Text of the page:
- The Washington Times - Friday, October 1, 2004

Cell phones are like vodka martinis. They can be a lot of fun but they also can impair your judgment.

A good example is offered by the pregnant D.C. woman who recently was arrested in one of the city’s Metro rapid transit stations for talking too loudly on her cell phone.

Sakinah Aaron, 23, was leaving the station, chattering away on her cell phone, when Officer George Saoutis of the Metro Transit Police told her to lower her voice.

Miss Aaron, a Food and Drug Administration clerk, responded, “You can’t tell me how loud I can talk,” The Washington Post reported. If so, that was her first mistake. It’s not wise to be rude to a uniformed person who has the power to arrest you. Besides, as any Washingtonian can tell you, the Metro Transit police have a reputation for telling people all manner of things they can or cannot do.

Metro police arrested a 45-year-old woman in July for chewing a PayDay candy bar. They arrested a 12-year-old girl in 2000 for eating a french fry. They famously arrested Fawn Hall of Iran-Contra scandal fame way back in 1987 for eating a banana, a case that, according to local lore, is on a peel.

Stories like this amplify John F. Kennedy’s description of the District as having “Northern charm and Southern efficiency.”

Against that backdrop, I was not surprised that a loud cell phone user finally has felt the wrath of this obsessively quiet town’s Metro police. Let’s face it, the way some people talk on their cell phones is a crime.

It can also be dangerous. In one tragic example, witnesses said a woman was so absorbed in her cell phone conversation while crossing a Reston, Va., street last month, she was killed by a garbage truck. The driver was not charged. Police said speed and alcohol were not factors. Just a cell phone.

People, be careful. Don’t be like that poor unfortunate woman. Put down your cell phones and pay attention to what you’re doing.

New York, New Jersey and D.C. have banned use of hand-held cell phones while driving. But a 2001 University of Utah study found drivers responded late or not at all in braking for a red light and there was no difference in the response time, whether a hand-held or hands-free phone was used.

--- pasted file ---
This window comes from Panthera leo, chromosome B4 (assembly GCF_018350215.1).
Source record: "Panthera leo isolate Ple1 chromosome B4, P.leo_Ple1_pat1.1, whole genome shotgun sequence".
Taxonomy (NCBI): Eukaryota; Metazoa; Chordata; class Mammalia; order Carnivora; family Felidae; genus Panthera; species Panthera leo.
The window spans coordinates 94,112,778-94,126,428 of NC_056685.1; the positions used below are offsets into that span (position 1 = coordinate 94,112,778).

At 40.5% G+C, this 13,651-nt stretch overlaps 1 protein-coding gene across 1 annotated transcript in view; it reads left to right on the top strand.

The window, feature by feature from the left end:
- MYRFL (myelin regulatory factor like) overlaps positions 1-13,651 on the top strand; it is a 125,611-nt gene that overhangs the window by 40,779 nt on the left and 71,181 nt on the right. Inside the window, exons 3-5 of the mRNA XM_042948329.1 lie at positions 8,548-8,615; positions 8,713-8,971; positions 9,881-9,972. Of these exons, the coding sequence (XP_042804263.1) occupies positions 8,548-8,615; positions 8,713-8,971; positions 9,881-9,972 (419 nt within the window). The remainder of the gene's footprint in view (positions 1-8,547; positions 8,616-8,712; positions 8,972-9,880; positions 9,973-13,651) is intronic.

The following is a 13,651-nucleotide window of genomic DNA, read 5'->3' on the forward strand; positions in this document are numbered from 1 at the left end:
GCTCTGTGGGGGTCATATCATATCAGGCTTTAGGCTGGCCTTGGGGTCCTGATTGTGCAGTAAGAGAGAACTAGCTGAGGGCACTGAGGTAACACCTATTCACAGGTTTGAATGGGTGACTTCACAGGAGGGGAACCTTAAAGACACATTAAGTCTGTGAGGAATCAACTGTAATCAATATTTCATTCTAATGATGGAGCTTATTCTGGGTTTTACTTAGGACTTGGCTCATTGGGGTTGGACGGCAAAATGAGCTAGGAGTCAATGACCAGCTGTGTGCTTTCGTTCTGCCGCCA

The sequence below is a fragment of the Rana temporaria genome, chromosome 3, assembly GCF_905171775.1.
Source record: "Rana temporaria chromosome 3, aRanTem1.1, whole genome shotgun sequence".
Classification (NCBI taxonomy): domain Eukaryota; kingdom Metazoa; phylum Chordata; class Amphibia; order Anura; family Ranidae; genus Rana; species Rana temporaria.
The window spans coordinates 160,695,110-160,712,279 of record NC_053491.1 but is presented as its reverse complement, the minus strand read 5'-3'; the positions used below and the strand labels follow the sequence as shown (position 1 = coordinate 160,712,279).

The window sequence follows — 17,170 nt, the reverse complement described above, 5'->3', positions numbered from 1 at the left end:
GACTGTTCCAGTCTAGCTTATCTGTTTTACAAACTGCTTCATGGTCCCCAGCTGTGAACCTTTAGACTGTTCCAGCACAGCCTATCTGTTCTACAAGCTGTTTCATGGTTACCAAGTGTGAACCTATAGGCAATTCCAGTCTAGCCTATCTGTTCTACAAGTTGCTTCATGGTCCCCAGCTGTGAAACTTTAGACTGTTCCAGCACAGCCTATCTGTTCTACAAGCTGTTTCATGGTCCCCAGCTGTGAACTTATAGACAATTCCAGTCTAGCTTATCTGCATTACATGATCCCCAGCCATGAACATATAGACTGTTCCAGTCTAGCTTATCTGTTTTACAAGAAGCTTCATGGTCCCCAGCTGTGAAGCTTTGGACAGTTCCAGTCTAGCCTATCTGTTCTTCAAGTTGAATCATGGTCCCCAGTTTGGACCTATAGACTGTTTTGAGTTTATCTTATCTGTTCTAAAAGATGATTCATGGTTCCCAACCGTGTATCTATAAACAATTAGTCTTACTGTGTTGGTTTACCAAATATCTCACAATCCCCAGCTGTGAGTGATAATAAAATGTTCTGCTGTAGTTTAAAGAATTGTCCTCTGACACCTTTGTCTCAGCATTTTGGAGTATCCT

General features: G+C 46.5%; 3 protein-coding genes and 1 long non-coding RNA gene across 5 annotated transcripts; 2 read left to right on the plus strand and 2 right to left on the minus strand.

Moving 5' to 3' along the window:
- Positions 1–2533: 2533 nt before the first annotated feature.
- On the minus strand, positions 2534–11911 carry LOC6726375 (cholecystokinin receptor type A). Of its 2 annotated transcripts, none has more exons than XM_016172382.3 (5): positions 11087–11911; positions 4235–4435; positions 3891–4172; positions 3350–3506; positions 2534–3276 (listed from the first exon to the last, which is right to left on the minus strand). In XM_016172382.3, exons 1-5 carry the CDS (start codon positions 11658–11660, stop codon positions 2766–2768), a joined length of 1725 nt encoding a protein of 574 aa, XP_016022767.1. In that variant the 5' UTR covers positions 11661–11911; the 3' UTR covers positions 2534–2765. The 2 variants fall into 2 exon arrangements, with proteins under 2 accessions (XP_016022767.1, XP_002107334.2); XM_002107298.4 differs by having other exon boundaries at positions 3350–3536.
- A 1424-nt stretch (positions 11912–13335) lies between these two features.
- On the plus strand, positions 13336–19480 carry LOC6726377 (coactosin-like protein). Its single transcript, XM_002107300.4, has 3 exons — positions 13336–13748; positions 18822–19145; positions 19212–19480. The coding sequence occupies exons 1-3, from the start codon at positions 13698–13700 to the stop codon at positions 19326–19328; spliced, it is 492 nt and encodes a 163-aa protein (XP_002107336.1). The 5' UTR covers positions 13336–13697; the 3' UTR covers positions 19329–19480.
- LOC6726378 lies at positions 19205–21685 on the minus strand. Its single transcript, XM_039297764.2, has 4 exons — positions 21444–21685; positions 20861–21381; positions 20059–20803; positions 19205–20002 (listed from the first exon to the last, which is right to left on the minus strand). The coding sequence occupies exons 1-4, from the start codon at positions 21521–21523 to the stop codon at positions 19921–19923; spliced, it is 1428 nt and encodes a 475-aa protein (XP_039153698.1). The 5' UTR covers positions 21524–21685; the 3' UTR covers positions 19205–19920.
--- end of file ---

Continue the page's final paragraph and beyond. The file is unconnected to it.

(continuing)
More research is needed, but I believe what that Utah study implies: People lose themselves in conversations over a cell phone in ways that almost never occur in face-to-face talking.

For example, we can quickly become unaware how loudly we’re talking. This happens a lot on the express Amtrak passenger trains in the East Coast power corridor.

My fellow passengers and I were entertained on one such trip from Washington to New York by the details of somebody’s messy divorce shouted out by a lawyer on his cell phone. I wondered how the parties to this untidy affair would have felt if they knew their lives were being splayed open like beef in a slaughter house to the unwilling ears of strangers on a train.

I am obviously not alone in my annoyance with people who shout obscenities and other intimacies of their lives into their cell phones for all the world to hear.

As I boarded an Amtrak train in Philadelphia another day, the conductor announced a then-new experiment called the “quiet car”: No cell phones, loud talking or electronic entertainment devices without headphones. I was almost knocked down by the stampede of members of the executive classes trying to get to the quiet car, where they could escape hearing the details of other people’s sex lives and business deals.

More recently, we have the sight of an increasing number of people on the street who appear to be talking to themselves. A closer look reveals why: These new self-talkers are talking hands-free on their cell phones. It’s not just for driving anymore. It is now for walking down the street or pacing the sidewalk, talking and gesturing wildly like what my mother used to call, in less politically correct times, a “crazy person.”

Don’t get me wrong. I love my cell phone. I’m already forgetting how we ever got along without them. But, please, folks, when someone asks you to lower your voice, the world does not want to hear about your rights. We only want to hear the sound of your silence.

Clarence Page is a nationally syndicated columnist.

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